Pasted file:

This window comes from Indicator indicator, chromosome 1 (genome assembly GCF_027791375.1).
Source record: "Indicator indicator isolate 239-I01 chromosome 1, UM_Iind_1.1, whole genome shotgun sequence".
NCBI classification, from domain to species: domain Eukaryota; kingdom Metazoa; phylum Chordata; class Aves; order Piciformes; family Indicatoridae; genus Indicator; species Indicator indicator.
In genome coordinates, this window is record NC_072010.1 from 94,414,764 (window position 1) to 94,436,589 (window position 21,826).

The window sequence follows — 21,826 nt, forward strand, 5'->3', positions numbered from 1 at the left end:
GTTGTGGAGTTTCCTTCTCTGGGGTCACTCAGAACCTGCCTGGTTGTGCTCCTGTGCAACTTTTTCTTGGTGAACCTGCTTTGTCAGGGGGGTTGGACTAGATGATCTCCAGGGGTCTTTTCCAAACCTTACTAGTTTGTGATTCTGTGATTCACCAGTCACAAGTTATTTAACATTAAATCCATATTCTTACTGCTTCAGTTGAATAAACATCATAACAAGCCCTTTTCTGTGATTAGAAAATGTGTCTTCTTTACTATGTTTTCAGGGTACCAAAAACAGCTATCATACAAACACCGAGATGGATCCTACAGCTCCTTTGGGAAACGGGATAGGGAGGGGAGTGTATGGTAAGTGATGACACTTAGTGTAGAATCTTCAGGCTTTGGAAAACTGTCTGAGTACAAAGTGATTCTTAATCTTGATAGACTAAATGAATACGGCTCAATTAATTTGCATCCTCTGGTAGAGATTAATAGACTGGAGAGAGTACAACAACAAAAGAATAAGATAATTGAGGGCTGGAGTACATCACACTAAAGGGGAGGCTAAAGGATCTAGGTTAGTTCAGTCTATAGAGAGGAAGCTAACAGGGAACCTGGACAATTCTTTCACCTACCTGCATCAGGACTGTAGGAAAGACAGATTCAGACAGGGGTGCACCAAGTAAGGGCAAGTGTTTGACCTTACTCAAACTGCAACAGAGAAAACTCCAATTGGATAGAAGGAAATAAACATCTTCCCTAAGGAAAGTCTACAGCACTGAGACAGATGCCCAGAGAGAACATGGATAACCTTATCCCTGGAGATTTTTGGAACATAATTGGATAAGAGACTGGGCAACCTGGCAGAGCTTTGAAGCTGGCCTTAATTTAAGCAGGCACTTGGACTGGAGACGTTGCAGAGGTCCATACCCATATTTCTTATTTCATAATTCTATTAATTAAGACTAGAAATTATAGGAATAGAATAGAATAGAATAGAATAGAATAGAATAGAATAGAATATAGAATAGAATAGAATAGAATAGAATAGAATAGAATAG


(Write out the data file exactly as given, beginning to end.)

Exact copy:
This window comes from Indicator indicator, chromosome 1 (genome assembly GCF_027791375.1).
Source record: "Indicator indicator isolate 239-I01 chromosome 1, UM_Iind_1.1, whole genome shotgun sequence".
NCBI classification, from domain to species: domain Eukaryota; kingdom Metazoa; phylum Chordata; class Aves; order Piciformes; family Indicatoridae; genus Indicator; species Indicator indicator.
In genome coordinates, this window is record NC_072010.1 from 94,414,764 (window position 1) to 94,436,589 (window position 21,826).

The window sequence follows — 21,826 nt, forward strand, 5'->3', positions numbered from 1 at the left end:
GTTGTGGAGTTTCCTTCTCTGGGGTCACTCAGAACCTGCCTGGTTGTGCTCCTGTGCAACTTTTTCTTGGTGAACCTGCTTTGTCAGGGGGGTTGGACTAGATGATCTCCAGGGGTCTTTTCCAAACCTTACTAGTTTGTGATTCTGTGATTCACCAGTCACAAGTTATTTAACATTAAATCCATATTCTTACTGCTTCAGTTGAATAAACATCATAACAAGCCCTTTTCTGTGATTAGAAAATGTGTCTTCTTTACTATGTTTTCAGGGTACCAAAAACAGCTATCATACAAACACCGAGATGGATCCTACAGCTCCTTTGGGAAACGGGATAGGGAGGGGAGTGTATGGTAAGTGATGACACTTAGTGTAGAATCTTCAGGCTTTGGAAAACTGTCTGAGTACAAAGTGATTCTTAATCTTGATAGACTAAATGAATACGGCTCAATTAATTTGCATCCTCTGGTAGAGATTAATAGACTGGAGAGAGTACAACAACAAAAGAATAAGATAATTGAGGGCTGGAGTACATCACACTAAAGGGGAGGCTAAAGGATCTAGGTTAGTTCAGTCTATAGAGAGGAAGCTAACAGGGAACCTGGACAATTCTTTCACCTACCTGCATCAGGACTGTAGGAAAGACAGATTCAGACAGGGGTGCACCAAGTAAGGGCAAGTGTTTGACCTTACTCAAACTGCAACAGAGAAAACTCCAATTGGATAGAAGGAAATAAACATCTTCCCTAAGGAAAGTCTACAGCACTGAGACAGATGCCCAGAGAGAACATGGATAACCTTATCCCTGGAGATTTTTGGAACATAATTGGATAAGAGACTGGGCAACCTGGCAGAGCTTTGAAGCTGGCCTTAATTTAAGCAGGCACTTGGACTGGAGACGTTGCAGAGGTCCATACCCATATTTCTTATTTCATAATTCTATTAATTAAGACTAGAAATTATAGGAATAGAATAGAATAGAATAGAATAGAATAGAATAGAATAGAATATAGAATAGAATAGAATAGAATAGAATAGAATAGAATAG